Dr. Heather Kong discusses leg length discrepancies in children, symptoms to look out for, and medical care provided at Shriners Children's Portland.
Melanie Cole, MS (Host): Welcome to Healing Heroes PDX, the podcast series from the specialists at Shriners Hospitals for Children in Portland. I'm Melanie Cole. Today we’re discussing leg length discrepancies in children. Joining me is Dr. Heather Kong. She’s a pediatric orthopedic surgeon at Shriners Hospital for Children in Portland. Dr. Kong, it’s a pleasure to have you join us today. So tell us what types of leg length discrepancies can occur and how common is this?
Heather Kong, M.D. (Guest): So leg length discrepancies can occur for a lot of different reasons. Sometimes they are true differences in the lengths of the bones in the legs. This can sometimes be something kids are born with without any real underlying reason or cause for it. Sometimes it can be related to another condition like a skeletal dysplasia or a genetic syndrome. Sometimes it can occur after an injury or an infection that damages the growth plates in the legs. There are also a few conditions that can look like a leg length discrepancy. For example, a hip dislocation in an infant or tightness in a joint that doesn’t allow it to fully extend. So even though the lengths of the bones are not different, it can look like a leg length difference. Sometimes a leg length difference is noticeable as a newborn or a young child or depending on the cause sometimes it doesn’t show up until the child is older. Leg length discrepancies are very common. There are plenty of people who don’t even know they have one. Studies have shown that anywhere between 30 and 75% of the population may have a leg length difference up to about half an inch with no symptoms at all. Once a leg length difference is more than about one inch or two centimeters, that’s where studies have shown that it may effect the way you walk or how you compensate for it. There are also potential concerns for leg length differences causing hip problems or back pain in the future, but the data on this is not as clear. So in general we as orthopedic surgeons tend to recommend treatment for a leg length difference when it’s over one inch or two centimeters.
Host: So do you prominently see younger children for these conditions, or does it vary? Are there any symptoms that you’d like parents to look out for if it’s not something that they were born with?
Dr. Kong: The age at which it becomes apparent does vary quite a bit. Sometimes we see them in toddlers or younger kids. Sometimes it’s not until teenage years. What parents might notice sometimes is that their child looks like they're limping a little bit. So maybe their pelvis is tilted a bit when they walk, maybe their trunk leans a little bit to one side. Sometimes parents will say they walk funny, and they just want to make sure that it’s not something to worry about. If the leg length is a bit bigger and a bit more noticeable, sometimes kids may walk up on their toes on the one side to try and keep their legs even. Sometimes they keep their knee bent on one side to try and keep their legs even. So those are things that parents can look out for. Another quick test might be when the kid is lying down with their legs out straight. Parents can get a quick idea of whether or not their legs look like they're equal in length, but that’s not always a super reliable method. The most accurate way to measure a leg length difference would be to get an x-ray. The x-ray would tell us the length of each bone and where the difference might be coming from, plus it gives us some clues as to what might be causing a leg length difference. For example if there's a problem with any of the joints or any of the growth plates.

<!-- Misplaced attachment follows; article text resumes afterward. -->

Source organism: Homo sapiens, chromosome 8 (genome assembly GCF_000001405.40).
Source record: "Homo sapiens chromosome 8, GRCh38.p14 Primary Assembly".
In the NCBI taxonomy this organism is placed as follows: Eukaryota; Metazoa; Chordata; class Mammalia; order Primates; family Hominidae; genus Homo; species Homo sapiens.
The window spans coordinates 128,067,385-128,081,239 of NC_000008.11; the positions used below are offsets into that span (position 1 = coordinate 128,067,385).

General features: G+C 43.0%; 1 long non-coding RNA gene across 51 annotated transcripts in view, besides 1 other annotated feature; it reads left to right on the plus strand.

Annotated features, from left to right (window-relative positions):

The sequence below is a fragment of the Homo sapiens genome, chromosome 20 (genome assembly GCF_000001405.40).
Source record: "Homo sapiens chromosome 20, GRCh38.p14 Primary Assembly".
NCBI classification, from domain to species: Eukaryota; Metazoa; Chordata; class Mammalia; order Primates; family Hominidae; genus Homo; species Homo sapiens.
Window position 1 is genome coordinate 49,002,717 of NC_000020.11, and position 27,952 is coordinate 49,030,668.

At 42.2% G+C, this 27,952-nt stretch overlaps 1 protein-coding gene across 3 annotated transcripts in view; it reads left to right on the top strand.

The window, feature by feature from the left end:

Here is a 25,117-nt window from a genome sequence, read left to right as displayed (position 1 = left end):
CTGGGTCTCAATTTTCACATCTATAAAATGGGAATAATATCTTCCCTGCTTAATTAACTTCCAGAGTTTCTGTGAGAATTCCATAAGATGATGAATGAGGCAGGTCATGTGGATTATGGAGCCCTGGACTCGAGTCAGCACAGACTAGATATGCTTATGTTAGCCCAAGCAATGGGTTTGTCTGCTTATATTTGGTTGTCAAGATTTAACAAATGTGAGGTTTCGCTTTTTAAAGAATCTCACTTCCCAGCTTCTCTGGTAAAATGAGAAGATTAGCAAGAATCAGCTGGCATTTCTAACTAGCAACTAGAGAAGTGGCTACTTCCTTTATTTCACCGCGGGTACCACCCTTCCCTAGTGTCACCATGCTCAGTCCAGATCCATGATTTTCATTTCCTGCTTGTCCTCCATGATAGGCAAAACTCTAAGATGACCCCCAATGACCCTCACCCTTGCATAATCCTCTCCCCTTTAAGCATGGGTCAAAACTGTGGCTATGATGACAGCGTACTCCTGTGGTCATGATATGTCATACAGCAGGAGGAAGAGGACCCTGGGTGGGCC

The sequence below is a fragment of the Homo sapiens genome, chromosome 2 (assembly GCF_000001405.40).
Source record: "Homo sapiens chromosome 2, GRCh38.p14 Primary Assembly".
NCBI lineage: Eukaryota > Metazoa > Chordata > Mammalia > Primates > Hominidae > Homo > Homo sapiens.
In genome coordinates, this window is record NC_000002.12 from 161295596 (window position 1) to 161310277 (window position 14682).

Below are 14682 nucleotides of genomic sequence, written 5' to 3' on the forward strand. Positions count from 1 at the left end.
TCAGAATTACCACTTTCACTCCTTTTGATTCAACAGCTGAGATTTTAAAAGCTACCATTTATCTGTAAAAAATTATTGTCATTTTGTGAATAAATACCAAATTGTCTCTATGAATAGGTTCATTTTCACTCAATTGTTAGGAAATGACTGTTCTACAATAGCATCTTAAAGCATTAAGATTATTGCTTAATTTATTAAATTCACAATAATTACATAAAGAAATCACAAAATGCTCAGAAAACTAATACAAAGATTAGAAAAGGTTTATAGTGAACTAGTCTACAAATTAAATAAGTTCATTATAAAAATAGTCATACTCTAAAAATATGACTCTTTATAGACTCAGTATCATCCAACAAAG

Host: Well then are there other side effects that kids could experience as they grow? Why is it so important to catch these conditions early?
Dr. Kong: For a mild difference there probably is not a lot of other complications or side effects either in childhood or adulthood. For larger differences, there can be things that we would want the kids to do as they're growing in order to prevent more problems. So for example, if a child is always walking up on his toes that could lead to heel cord or Achilles tendon tightness. So we would want to try to avoid that. Similarly if a child is always walking around with one knee bent, that knee might start to get tight in that position. So it would be important to maintain good stretching and range of motion of all of their joints. Some kids need a brace or a cast to help with that. We do provide shoe lifts a lot of times for kids that have a bigger difference.
Host: Then tell us about some of the types of care. You just mentioned a few. Tell us some of the others. Expand on this a little. Some non-invasive treatment options, and then what type of surgical interventions might a family expect?
Dr. Kong: So the main decision point is deciding whether or not the discrepancy is going to be large enough that we should equalize the leg lengths. This isn’t something you can always tell when the kids are very young. Sometimes we have to track for a while how quickly the difference is changing and get an estimate of what we think it’s going to be when they're at skeletal maturity or when they're done growing. So if a very young child has only a one centimeter discrepancy—less than half an inch—we don’t always know right away if this difference is going to increase over time or if it’s always just going to stay at one centimeter. So we tend to get an x-ray every few years or so maybe just to see how things are tracking. The more data points we have, the more accurate we can be with our predictions. I think sometimes families need to know that this treatment process can be more of a marathon rather than a sprint. The goal is to make sure, again, that when the child reaches maturity they have equal leg lengths. So there might be longer periods of watching and waiting in between. Once we decide that surgery is the right decision, there are several different options for treatment depending on how big the difference is and how old the patient is. If the child still has several years of growth remaining—for example if they're maybe 10 years old or less—that gives us the most options for the different types of surgeries that we can potentially do. Once kids are closer to being done growing—maybe within one year or two years of being done—there are still some options but perhaps not as many.